Disques Cinémusique has made the soundtrack for Blood And Roses available as part of their release of Prodromidès’ score for Andrzej Wajda’s 1983 film Danton. Besides portions of Blood and Roses, the CD also contains bits & pieces of Jean Prodromidès’ music for This Special Friendship (Les Amitiés Particulières; 19604). You can currently purchase the CD at the official Disques Cinémusique site. They’ve also made sound clips available that showcase Jean Prodromidès’s impressive talents as a composer.

JEAN PRODROMIDES: Danton, Les Amities Particulieres, Et Mourir de Plaisir

Ennio Morricone’s My Dear Killer OST

George Hilton in My Dear Killer aka Mio Caro Assassino (1972)

This month Digitmovies is scheduled to release Ennio Morricone’s incredible score for the excellent giallo thriller My Dear Killer aka Mio Caro Assassino (1972). This will be the 9th volume from Italy’s Digitmovies devoted to the original soundtrack recordings of Ennio Morricone and if it’s as good as their previous releases Morricone fans are in for a real treat!

My Dear Killer happens to be one of my favorite giallo films and it was directed by Tonino Valerii who made some great Italian westerns such as My Name is Nobody (1973), but he is probably best known for his work as an assistant director to Sergio Leone during the making of A Fistful of Dollars (1964) and For a Few Dollars More (1965). My Dear Killer was Tonino Valerii’s only giallo film but it’s a smart, creative and surprising thriller that offered its talented star (George Hilton) one of his best roles. In the film Hilton plays a police inspector trying to solve a gruesome series of crimes that may or may not be connected to the kidnapping and murder of a young girl that took place years earlier. Besides George Hilton’s standout performance as Inspector Luca Peretti, My Dear Killer also features one of Ennio Morricone’s most creepy and effective scores.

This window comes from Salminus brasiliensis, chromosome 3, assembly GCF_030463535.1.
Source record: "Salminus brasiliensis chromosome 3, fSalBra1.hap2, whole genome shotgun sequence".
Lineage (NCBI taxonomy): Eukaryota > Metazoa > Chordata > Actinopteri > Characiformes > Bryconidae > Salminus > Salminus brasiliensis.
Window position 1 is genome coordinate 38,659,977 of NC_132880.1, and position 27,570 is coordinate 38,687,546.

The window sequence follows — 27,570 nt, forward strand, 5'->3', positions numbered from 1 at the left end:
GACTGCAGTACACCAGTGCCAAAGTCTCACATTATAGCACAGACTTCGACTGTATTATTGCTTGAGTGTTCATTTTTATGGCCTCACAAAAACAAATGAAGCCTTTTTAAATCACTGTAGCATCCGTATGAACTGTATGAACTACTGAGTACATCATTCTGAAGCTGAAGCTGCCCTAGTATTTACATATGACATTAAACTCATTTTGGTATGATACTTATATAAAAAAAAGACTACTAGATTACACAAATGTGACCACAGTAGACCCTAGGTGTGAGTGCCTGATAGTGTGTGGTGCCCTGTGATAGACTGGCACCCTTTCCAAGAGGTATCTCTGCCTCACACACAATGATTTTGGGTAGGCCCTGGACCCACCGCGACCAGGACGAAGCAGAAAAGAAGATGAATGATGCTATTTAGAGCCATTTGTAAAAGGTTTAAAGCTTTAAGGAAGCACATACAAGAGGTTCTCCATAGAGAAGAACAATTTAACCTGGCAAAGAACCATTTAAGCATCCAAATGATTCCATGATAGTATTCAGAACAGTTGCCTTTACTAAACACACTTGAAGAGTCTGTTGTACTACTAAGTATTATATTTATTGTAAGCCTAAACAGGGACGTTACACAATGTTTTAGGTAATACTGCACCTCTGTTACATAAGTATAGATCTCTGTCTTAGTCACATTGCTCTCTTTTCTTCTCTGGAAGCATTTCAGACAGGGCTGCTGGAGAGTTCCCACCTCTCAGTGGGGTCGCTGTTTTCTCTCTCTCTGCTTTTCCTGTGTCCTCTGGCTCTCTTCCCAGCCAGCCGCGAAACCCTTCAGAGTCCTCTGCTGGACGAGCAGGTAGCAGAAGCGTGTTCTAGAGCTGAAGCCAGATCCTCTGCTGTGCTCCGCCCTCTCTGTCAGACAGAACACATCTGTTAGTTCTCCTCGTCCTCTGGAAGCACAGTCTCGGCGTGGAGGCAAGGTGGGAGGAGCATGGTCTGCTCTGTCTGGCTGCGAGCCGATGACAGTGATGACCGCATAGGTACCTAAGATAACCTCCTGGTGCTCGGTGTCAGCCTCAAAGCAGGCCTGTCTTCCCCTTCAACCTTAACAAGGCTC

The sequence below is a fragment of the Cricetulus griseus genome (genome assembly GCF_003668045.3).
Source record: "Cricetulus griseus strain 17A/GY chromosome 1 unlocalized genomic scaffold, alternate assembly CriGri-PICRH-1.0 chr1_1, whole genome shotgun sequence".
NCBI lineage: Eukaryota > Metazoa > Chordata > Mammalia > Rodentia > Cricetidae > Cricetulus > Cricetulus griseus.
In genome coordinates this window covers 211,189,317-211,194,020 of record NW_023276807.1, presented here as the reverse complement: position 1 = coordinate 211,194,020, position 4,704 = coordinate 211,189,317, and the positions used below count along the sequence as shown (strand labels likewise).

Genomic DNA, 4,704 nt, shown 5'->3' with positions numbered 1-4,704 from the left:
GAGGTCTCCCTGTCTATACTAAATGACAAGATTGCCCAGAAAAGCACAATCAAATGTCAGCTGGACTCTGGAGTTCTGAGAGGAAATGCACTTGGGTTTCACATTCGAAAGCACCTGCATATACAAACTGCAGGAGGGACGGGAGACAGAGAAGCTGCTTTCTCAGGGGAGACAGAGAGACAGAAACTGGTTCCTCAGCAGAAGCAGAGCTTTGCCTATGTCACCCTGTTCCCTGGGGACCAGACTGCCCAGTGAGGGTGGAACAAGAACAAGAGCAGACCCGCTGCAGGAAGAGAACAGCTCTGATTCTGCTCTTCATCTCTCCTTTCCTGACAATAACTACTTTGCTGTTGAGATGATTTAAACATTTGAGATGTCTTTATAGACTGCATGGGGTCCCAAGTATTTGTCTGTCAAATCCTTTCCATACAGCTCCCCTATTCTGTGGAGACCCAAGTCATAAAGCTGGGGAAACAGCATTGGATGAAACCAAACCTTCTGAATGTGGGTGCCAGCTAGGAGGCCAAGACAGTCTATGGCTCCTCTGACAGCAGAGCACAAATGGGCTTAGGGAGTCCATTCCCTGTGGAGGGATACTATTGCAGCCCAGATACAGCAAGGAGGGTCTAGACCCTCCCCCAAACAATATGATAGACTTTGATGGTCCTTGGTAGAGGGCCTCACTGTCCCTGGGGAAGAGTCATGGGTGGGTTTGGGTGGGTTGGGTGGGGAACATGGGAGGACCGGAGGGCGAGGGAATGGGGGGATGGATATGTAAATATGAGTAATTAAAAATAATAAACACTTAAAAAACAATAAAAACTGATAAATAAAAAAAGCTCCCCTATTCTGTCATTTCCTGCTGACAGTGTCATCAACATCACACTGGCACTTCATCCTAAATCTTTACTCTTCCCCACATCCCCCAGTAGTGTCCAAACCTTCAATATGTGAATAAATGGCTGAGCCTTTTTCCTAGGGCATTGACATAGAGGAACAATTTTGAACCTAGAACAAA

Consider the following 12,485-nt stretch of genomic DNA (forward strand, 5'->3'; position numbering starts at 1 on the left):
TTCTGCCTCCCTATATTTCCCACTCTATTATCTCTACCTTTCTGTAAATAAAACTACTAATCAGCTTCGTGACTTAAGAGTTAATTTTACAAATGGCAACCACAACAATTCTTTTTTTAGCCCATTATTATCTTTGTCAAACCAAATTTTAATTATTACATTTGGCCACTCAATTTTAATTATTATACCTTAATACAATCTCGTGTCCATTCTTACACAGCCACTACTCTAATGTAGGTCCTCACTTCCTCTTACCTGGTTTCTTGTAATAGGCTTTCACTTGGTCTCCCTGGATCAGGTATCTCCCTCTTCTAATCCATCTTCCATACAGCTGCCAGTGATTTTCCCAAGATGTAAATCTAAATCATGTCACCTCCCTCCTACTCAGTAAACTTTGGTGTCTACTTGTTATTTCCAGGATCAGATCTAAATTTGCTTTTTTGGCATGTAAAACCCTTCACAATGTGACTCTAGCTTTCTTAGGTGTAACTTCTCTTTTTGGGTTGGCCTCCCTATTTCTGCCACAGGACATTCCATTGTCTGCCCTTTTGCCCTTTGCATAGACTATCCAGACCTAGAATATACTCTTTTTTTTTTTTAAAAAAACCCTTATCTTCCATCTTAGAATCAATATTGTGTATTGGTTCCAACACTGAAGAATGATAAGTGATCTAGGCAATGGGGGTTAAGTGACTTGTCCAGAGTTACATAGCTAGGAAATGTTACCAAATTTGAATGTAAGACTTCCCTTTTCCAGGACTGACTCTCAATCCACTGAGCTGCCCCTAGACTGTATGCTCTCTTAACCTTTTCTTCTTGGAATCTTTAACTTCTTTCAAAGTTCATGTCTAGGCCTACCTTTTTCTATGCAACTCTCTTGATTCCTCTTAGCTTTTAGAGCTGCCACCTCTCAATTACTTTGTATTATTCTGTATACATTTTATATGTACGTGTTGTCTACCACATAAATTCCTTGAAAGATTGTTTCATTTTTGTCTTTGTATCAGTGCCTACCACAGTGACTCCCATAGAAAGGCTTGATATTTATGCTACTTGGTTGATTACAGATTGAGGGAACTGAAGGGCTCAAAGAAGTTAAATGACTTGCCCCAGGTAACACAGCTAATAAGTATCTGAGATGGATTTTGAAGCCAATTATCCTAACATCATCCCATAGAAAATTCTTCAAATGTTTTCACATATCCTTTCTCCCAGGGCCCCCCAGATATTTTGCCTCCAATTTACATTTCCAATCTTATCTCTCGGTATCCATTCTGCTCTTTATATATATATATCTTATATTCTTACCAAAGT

A few of the tracks from Morricone’s soundtrack for My Dear Killer have been released before on compilation CDs, but the upcoming Digitmovies CD will mark the first time that Morricone’s complete score for My Dear Killer has been made available in any form.

This impressive soundtrack includes haunting vocals provided by the brilliant Edda Dell’Orso who worked closely with the composer on many of his best film scores. All together the CD contains a total of 17 remastered tracks and it’s available just in time for Halloween. If you’re a Morricone fan or just enjoy genuinely eerie film soundtracks you’re definitely going to want to pick up a copy of the My Dear Killer OST.

You can currently purchase new and used copies of the soundtrack for My Dear Killer aka Mio Caro Assassino at Amazon. At the moment these CDs are a little hard to come by since they’re imported from Italy but Digitmovies is still in the process of shipping out orders so check back at Amazon often.

The film is also available on DVD from Amazon and you should be able to rent it at or

I’ve posted the trailer for My Dear Killer aka Mio Caro Assassino below since it also features samples of Ennio Morricone’s score, but if you’ve never seen the movie before you might want to avoid watching it. It’s a great clip (not exactly work safe) but it also happens to be one of the most spoiler filled trailers I’ve ever seen.